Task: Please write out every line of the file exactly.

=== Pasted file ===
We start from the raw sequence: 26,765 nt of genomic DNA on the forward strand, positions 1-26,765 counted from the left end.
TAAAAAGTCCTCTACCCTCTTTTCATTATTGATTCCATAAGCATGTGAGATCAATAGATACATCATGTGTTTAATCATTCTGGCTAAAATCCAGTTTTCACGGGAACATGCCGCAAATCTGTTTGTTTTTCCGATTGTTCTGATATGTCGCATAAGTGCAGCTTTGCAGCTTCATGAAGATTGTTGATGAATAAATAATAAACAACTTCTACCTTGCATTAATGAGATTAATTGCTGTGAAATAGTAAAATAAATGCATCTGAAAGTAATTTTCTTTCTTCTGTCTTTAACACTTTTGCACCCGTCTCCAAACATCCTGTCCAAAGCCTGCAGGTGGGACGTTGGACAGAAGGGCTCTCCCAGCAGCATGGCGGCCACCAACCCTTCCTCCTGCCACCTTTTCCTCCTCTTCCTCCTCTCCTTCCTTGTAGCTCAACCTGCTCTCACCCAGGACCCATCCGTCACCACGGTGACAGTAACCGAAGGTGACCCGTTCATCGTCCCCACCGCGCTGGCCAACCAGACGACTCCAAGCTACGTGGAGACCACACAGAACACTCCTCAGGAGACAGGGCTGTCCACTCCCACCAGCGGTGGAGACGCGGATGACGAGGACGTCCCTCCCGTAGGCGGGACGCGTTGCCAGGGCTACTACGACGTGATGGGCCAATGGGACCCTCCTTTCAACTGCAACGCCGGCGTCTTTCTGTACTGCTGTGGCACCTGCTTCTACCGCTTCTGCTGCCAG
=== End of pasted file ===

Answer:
We start from the raw sequence: 26,765 nt of genomic DNA on the forward strand, positions 1-26,765 counted from the left end.
TAAAAAGTCCTCTACCCTCTTTTCATTATTGATTCCATAAGCATGTGAGATCAATAGATACATCATGTGTTTAATCATTCTGGCTAAAATCCAGTTTTCACGGGAACATGCCGCAAATCTGTTTGTTTTTCCGATTGTTCTGATATGTCGCATAAGTGCAGCTTTGCAGCTTCATGAAGATTGTTGATGAATAAATAATAAACAACTTCTACCTTGCATTAATGAGATTAATTGCTGTGAAATAGTAAAATAAATGCATCTGAAAGTAATTTTCTTTCTTCTGTCTTTAACACTTTTGCACCCGTCTCCAAACATCCTGTCCAAAGCCTGCAGGTGGGACGTTGGACAGAAGGGCTCTCCCAGCAGCATGGCGGCCACCAACCCTTCCTCCTGCCACCTTTTCCTCCTCTTCCTCCTCTCCTTCCTTGTAGCTCAACCTGCTCTCACCCAGGACCCATCCGTCACCACGGTGACAGTAACCGAAGGTGACCCGTTCATCGTCCCCACCGCGCTGGCCAACCAGACGACTCCAAGCTACGTGGAGACCACACAGAACACTCCTCAGGAGACAGGGCTGTCCACTCCCACCAGCGGTGGAGACGCGGATGACGAGGACGTCCCTCCCGTAGGCGGGACGCGTTGCCAGGGCTACTACGACGTGATGGGCCAATGGGACCCTCCTTTCAACTGCAACGCCGGCGTCTTTCTGTACTGCTGTGGCACCTGCTTCTACCGCTTCTGCTGCCAG